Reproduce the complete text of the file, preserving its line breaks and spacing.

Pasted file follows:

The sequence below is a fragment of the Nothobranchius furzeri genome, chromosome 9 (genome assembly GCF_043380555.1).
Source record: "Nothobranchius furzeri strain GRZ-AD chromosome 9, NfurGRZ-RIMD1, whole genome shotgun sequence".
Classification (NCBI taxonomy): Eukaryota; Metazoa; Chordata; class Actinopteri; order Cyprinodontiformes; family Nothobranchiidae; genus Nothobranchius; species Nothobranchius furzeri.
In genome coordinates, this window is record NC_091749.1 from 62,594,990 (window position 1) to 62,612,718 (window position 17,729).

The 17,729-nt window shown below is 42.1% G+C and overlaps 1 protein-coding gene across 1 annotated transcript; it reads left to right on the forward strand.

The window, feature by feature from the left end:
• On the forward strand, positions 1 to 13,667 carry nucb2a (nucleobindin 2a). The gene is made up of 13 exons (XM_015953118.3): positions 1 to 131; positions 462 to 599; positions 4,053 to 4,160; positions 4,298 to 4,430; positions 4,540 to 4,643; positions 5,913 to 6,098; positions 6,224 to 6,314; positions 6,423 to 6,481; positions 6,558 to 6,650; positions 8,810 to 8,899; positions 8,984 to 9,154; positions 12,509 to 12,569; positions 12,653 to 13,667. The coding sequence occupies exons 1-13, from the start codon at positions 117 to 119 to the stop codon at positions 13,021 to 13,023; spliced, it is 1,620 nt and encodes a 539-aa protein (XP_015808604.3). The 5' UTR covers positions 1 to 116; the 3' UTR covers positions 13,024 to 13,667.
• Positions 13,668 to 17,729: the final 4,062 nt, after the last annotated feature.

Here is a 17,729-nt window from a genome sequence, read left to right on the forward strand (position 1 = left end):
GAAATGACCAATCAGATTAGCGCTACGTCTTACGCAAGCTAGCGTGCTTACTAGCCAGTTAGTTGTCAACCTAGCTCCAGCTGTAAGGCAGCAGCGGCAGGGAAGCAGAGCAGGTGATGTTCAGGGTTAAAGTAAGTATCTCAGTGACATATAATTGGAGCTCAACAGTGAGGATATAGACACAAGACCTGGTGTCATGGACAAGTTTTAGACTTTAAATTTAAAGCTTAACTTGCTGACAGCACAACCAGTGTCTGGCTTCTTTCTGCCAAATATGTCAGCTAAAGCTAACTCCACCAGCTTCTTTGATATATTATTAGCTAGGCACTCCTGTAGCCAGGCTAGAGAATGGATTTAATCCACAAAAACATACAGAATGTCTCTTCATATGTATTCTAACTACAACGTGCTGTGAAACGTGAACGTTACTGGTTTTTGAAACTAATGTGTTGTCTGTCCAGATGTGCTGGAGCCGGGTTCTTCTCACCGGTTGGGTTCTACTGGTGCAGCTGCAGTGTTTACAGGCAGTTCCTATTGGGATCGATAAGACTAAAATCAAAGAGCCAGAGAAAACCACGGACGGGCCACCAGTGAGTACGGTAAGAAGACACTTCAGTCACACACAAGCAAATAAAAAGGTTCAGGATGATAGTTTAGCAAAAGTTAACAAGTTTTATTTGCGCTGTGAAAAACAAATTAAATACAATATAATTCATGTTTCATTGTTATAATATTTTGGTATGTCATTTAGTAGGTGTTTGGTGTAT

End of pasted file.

The sequence below is a fragment of the Nothobranchius furzeri genome, chromosome 9 (genome assembly GCF_043380555.1).
Source record: "Nothobranchius furzeri strain GRZ-AD chromosome 9, NfurGRZ-RIMD1, whole genome shotgun sequence".
Classification (NCBI taxonomy): Eukaryota; Metazoa; Chordata; class Actinopteri; order Cyprinodontiformes; family Nothobranchiidae; genus Nothobranchius; species Nothobranchius furzeri.
In genome coordinates, this window is record NC_091749.1 from 62,594,990 (window position 1) to 62,612,718 (window position 17,729).

The 17,729-nt window shown below is 42.1% G+C and overlaps 1 protein-coding gene across 1 annotated transcript; it reads left to right on the forward strand.

The window, feature by feature from the left end:
• On the forward strand, positions 1 to 13,667 carry nucb2a (nucleobindin 2a). The gene is made up of 13 exons (XM_015953118.3): positions 1 to 131; positions 462 to 599; positions 4,053 to 4,160; positions 4,298 to 4,430; positions 4,540 to 4,643; positions 5,913 to 6,098; positions 6,224 to 6,314; positions 6,423 to 6,481; positions 6,558 to 6,650; positions 8,810 to 8,899; positions 8,984 to 9,154; positions 12,509 to 12,569; positions 12,653 to 13,667. The coding sequence occupies exons 1-13, from the start codon at positions 117 to 119 to the stop codon at positions 13,021 to 13,023; spliced, it is 1,620 nt and encodes a 539-aa protein (XP_015808604.3). The 5' UTR covers positions 1 to 116; the 3' UTR covers positions 13,024 to 13,667.
• Positions 13,668 to 17,729: the final 4,062 nt, after the last annotated feature.

Here is a 17,729-nt window from a genome sequence, read left to right on the forward strand (position 1 = left end):
GAAATGACCAATCAGATTAGCGCTACGTCTTACGCAAGCTAGCGTGCTTACTAGCCAGTTAGTTGTCAACCTAGCTCCAGCTGTAAGGCAGCAGCGGCAGGGAAGCAGAGCAGGTGATGTTCAGGGTTAAAGTAAGTATCTCAGTGACATATAATTGGAGCTCAACAGTGAGGATATAGACACAAGACCTGGTGTCATGGACAAGTTTTAGACTTTAAATTTAAAGCTTAACTTGCTGACAGCACAACCAGTGTCTGGCTTCTTTCTGCCAAATATGTCAGCTAAAGCTAACTCCACCAGCTTCTTTGATATATTATTAGCTAGGCACTCCTGTAGCCAGGCTAGAGAATGGATTTAATCCACAAAAACATACAGAATGTCTCTTCATATGTATTCTAACTACAACGTGCTGTGAAACGTGAACGTTACTGGTTTTTGAAACTAATGTGTTGTCTGTCCAGATGTGCTGGAGCCGGGTTCTTCTCACCGGTTGGGTTCTACTGGTGCAGCTGCAGTGTTTACAGGCAGTTCCTATTGGGATCGATAAGACTAAAATCAAAGAGCCAGAGAAAACCACGGACGGGCCACCAGTGAGTACGGTAAGAAGACACTTCAGTCACACACAAGCAAATAAAAAGGTTCAGGATGATAGTTTAGCAAAAGTTAACAAGTTTTATTTGCGCTGTGAAAAACAAATTAAATACAATATAATTCATGTTTCATTGTTATAATATTTTGGTATGTCATTTAGTAGGTGTTTGGTGTAT